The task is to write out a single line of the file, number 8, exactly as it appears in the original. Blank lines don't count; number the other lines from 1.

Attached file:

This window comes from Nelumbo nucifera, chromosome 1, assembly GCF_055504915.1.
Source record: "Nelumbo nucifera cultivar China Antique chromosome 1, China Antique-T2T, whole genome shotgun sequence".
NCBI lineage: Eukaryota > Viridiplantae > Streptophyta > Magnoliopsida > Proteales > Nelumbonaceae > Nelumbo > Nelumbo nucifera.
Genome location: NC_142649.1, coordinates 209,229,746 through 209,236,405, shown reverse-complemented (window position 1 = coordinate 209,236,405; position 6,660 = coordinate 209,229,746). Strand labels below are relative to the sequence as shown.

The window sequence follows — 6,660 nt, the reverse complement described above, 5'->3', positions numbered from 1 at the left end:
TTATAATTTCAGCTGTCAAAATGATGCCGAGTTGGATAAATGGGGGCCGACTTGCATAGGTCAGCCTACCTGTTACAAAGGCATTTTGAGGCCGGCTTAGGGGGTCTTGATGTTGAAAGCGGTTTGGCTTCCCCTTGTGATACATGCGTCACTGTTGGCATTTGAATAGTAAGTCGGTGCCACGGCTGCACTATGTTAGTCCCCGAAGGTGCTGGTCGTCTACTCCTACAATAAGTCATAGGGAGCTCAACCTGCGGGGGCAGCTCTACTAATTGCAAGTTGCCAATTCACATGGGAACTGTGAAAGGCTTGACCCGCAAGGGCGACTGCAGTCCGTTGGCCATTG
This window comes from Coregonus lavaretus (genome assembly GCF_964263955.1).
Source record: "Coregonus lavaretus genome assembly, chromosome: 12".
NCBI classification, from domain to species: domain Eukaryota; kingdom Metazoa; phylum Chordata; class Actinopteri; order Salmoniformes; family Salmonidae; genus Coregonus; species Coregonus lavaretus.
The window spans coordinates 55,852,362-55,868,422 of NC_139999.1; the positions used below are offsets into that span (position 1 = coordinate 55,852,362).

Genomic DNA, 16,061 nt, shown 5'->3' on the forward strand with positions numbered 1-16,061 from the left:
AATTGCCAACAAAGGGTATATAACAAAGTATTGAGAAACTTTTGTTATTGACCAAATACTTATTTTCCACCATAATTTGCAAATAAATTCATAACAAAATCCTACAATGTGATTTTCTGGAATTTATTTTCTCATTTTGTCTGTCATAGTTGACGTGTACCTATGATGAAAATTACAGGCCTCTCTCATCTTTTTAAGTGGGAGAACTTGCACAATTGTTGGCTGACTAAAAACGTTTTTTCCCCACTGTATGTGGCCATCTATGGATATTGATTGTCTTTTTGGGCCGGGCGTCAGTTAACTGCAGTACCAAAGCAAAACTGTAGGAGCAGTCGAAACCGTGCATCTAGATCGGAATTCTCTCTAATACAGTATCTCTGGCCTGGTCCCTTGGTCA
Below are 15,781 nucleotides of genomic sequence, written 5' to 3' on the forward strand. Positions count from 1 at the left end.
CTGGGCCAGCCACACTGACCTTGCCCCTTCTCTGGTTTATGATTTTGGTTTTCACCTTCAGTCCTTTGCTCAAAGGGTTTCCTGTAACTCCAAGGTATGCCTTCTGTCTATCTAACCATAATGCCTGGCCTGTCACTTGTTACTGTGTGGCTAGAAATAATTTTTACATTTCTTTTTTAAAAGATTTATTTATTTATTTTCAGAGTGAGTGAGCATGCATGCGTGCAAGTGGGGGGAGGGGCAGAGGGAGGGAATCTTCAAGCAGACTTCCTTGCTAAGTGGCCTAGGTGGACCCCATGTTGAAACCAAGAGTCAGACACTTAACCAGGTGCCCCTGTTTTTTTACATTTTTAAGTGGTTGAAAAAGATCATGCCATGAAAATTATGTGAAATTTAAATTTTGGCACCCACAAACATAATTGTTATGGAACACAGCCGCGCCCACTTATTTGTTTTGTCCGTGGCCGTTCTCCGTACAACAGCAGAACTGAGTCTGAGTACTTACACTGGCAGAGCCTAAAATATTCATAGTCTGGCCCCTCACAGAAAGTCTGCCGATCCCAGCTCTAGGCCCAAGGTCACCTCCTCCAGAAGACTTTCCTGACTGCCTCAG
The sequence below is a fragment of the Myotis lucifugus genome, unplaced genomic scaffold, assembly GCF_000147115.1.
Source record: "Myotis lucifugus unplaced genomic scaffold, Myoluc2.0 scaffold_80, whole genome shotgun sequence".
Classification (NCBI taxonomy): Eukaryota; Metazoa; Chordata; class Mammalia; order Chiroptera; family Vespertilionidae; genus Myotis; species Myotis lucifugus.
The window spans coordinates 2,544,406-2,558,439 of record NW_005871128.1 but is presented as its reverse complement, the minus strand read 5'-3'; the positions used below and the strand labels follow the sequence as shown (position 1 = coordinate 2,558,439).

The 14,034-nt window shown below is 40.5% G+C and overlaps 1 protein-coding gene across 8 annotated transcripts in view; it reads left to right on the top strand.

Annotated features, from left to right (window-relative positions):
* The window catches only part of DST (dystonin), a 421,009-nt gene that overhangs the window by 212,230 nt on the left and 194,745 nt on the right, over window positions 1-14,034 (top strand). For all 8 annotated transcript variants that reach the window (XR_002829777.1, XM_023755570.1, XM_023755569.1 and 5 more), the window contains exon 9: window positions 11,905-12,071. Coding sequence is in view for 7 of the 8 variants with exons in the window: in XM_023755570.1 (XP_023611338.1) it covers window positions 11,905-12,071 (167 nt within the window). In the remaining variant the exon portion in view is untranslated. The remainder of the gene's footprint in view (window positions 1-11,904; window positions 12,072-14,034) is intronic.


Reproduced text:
Source record: "Coregonus lavaretus genome assembly, chromosome: 12".